for the local Peruvians who battle the cold temperatures and thin
air every day.
The last 2 days of our mission were spent at a small church in
the town of Ciudad Blanca. The first day ran very smoothly; we had
three doctors, one of whom brought ECG and portable ultrasound
machines. These came in very handy, as I was able to diagnose a
patient with atrial fibrillation. The ultrasound machine was useful
in ruling out serious abdominal pathology. I had many patients with
gallstones, as identified by ultrasound. Fortunately, Medical
Ministry International was running a surgery mission in the
upcoming weeks, so we were able to schedule many surgical
procedures. One of our doctors was able to diagnose abdominal
aortic aneurysm, which wouldn't have been accomplished without the
portable ultrasound machine.
The last day of the mission was the most challenging for me. One
of the doctors fell ill, so I found myself having to manage 28
patients. This was a first for me. I felt I was able to get a
glimpse of what it would be like working as a resident. Another
challenge that I had to face and overcome was working with
translators. Spanish is the most commonly spoken language in Peru,
but Quechua is also spoken in some regions. Hence, I had to work
with two translators at once, translating English to Spanish,
Spanish to Quechua, and vice versa.
One of my favorite rituals on the trip was after setting up our
equipment at each clinic site every morning, our team and patients
would sing a popular Spanish song "Alabare." The singing brought us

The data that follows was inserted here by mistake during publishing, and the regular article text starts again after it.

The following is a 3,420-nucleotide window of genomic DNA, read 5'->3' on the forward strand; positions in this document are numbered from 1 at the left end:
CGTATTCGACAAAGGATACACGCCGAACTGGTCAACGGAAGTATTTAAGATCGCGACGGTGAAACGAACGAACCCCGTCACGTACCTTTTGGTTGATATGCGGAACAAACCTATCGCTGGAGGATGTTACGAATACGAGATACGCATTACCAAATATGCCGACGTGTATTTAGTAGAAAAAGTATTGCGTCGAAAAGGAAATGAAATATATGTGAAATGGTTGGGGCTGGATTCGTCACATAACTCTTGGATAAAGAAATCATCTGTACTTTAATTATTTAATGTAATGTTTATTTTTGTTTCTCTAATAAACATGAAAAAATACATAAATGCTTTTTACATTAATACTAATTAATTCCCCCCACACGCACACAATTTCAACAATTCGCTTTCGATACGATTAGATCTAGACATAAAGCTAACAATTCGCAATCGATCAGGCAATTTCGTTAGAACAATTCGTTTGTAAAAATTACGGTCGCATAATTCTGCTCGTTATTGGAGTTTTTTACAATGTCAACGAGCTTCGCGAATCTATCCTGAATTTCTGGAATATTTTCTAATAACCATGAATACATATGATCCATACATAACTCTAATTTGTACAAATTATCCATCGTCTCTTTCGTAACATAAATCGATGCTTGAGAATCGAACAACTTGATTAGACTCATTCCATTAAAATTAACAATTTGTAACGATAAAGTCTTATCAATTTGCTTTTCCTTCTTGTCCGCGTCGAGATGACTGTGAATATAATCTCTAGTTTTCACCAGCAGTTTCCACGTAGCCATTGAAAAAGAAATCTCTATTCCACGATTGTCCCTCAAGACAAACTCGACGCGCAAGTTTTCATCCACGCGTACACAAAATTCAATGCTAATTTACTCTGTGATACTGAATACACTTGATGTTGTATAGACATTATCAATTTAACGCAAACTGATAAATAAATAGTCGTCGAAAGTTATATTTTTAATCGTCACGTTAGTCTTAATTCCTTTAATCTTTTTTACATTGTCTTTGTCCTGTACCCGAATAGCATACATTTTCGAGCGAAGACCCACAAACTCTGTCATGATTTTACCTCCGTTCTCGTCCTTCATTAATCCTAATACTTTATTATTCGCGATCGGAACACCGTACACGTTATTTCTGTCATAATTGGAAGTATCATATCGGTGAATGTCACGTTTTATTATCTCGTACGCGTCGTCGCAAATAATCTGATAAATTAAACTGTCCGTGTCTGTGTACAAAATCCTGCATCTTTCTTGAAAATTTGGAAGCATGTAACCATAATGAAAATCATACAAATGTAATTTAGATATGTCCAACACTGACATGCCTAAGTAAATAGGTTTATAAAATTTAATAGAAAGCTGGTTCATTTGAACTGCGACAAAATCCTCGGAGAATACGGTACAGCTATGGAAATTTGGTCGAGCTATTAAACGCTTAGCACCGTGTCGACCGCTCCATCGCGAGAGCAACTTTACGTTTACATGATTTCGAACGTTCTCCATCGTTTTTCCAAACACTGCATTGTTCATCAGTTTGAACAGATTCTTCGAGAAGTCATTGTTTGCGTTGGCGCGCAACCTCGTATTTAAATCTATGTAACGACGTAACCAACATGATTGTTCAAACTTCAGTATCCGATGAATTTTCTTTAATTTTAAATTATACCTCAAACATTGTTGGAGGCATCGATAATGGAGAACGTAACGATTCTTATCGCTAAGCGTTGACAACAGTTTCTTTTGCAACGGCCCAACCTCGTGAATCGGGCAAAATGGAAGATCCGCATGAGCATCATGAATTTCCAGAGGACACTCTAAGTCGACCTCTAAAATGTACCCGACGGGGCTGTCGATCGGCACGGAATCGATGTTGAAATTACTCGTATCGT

closer to the patients and set the tone for each day. Each clinic
site followed a similar structure for providing medical care. At
first, the patients would register and then be triaged by the
nurse. Every clinic would have at least two examination rooms, one
dental room, and one eye examination room. Once patients were
examined, they would go to the pharmacy to collect their
medications. Finally, patients would go to the integrated health
department, where they would receive donated gifts and information
on how to take their medications and attend lectures covering
common medical problems, health promotion, and prevention
Our team of health care professionals was able to provide
medical service in the following disciplines: general medicine,
obstetrics and gynecology, pediatrics, optometry, and dentistry. By
the end of the mission, we had seen a total of 1043 patients: 553
in general medicine, 313 in optometry, and 163 in dentistry. We
handed out 1532 prescriptions and 215 pairs of reading glasses or
sunglasses and performed 108 laboratory procedures, and 900
patients received health education.
Overall, I am so grateful for this amazing opportunity! Peru
offers diversity and endless exploration for tourists, and the
scenery is absolutely stunning. The local Peruvians are very
friendly, and their food is delicious. Being a recent medical
graduate, I had the opportunity to diagnose, manage, and treat my
own patients under the supervision of a physician. As a result, I
was able to prepare myself for residency in North America. I would
definitely go back to Peru just to relive this experience in the
School of Medicine
Class of 2014
December 2014 Issue of IMpact